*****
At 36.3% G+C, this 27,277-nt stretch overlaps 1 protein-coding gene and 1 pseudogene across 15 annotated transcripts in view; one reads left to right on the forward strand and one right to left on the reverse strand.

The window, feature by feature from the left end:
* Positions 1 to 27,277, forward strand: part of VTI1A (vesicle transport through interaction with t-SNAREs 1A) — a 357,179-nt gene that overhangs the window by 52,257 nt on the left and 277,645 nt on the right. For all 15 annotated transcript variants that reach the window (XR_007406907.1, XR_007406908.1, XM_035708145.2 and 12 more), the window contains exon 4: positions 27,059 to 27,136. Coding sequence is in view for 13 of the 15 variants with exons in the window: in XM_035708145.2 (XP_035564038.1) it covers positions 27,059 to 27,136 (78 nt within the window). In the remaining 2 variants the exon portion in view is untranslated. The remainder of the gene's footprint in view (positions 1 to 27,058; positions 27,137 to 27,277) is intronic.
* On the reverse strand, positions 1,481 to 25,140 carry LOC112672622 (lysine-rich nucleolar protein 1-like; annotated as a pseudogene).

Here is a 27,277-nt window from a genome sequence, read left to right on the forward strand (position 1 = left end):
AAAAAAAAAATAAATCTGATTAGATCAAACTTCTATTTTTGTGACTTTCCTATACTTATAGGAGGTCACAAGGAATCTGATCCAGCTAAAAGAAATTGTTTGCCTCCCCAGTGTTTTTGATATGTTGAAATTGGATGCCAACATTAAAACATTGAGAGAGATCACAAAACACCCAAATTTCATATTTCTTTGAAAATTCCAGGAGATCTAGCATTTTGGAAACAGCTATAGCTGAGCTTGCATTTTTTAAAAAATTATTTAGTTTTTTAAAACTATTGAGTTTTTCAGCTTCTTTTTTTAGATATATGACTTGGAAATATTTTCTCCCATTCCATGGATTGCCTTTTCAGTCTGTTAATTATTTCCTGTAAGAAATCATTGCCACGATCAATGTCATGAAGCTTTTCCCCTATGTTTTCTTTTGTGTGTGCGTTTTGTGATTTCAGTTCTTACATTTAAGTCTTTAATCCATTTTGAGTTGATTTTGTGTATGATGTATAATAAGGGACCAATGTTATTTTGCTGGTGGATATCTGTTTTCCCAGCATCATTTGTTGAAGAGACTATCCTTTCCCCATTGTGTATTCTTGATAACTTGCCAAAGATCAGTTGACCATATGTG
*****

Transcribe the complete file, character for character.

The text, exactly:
At 36.3% G+C, this 27,277-nt stretch overlaps 1 protein-coding gene and 1 pseudogene across 15 annotated transcripts in view; one reads left to right on the forward strand and one right to left on the reverse strand.

The window, feature by feature from the left end:
* Positions 1 to 27,277, forward strand: part of VTI1A (vesicle transport through interaction with t-SNAREs 1A) — a 357,179-nt gene that overhangs the window by 52,257 nt on the left and 277,645 nt on the right. For all 15 annotated transcript variants that reach the window (XR_007406907.1, XR_007406908.1, XM_035708145.2 and 12 more), the window contains exon 4: positions 27,059 to 27,136. Coding sequence is in view for 13 of the 15 variants with exons in the window: in XM_035708145.2 (XP_035564038.1) it covers positions 27,059 to 27,136 (78 nt within the window). In the remaining 2 variants the exon portion in view is untranslated. The remainder of the gene's footprint in view (positions 1 to 27,058; positions 27,137 to 27,277) is intronic.
* On the reverse strand, positions 1,481 to 25,140 carry LOC112672622 (lysine-rich nucleolar protein 1-like; annotated as a pseudogene).

Here is a 27,277-nt window from a genome sequence, read left to right on the forward strand (position 1 = left end):
AAAAAAAAAATAAATCTGATTAGATCAAACTTCTATTTTTGTGACTTTCCTATACTTATAGGAGGTCACAAGGAATCTGATCCAGCTAAAAGAAATTGTTTGCCTCCCCAGTGTTTTTGATATGTTGAAATTGGATGCCAACATTAAAACATTGAGAGAGATCACAAAACACCCAAATTTCATATTTCTTTGAAAATTCCAGGAGATCTAGCATTTTGGAAACAGCTATAGCTGAGCTTGCATTTTTTAAAAAATTATTTAGTTTTTTAAAACTATTGAGTTTTTCAGCTTCTTTTTTTAGATATATGACTTGGAAATATTTTCTCCCATTCCATGGATTGCCTTTTCAGTCTGTTAATTATTTCCTGTAAGAAATCATTGCCACGATCAATGTCATGAAGCTTTTCCCCTATGTTTTCTTTTGTGTGTGCGTTTTGTGATTTCAGTTCTTACATTTAAGTCTTTAATCCATTTTGAGTTGATTTTGTGTATGATGTATAATAAGGGACCAATGTTATTTTGCTGGTGGATATCTGTTTTCCCAGCATCATTTGTTGAAGAGACTATCCTTTCCCCATTGTGTATTCTTGATAACTTGCCAAAGATCAGTTGACCATATGTG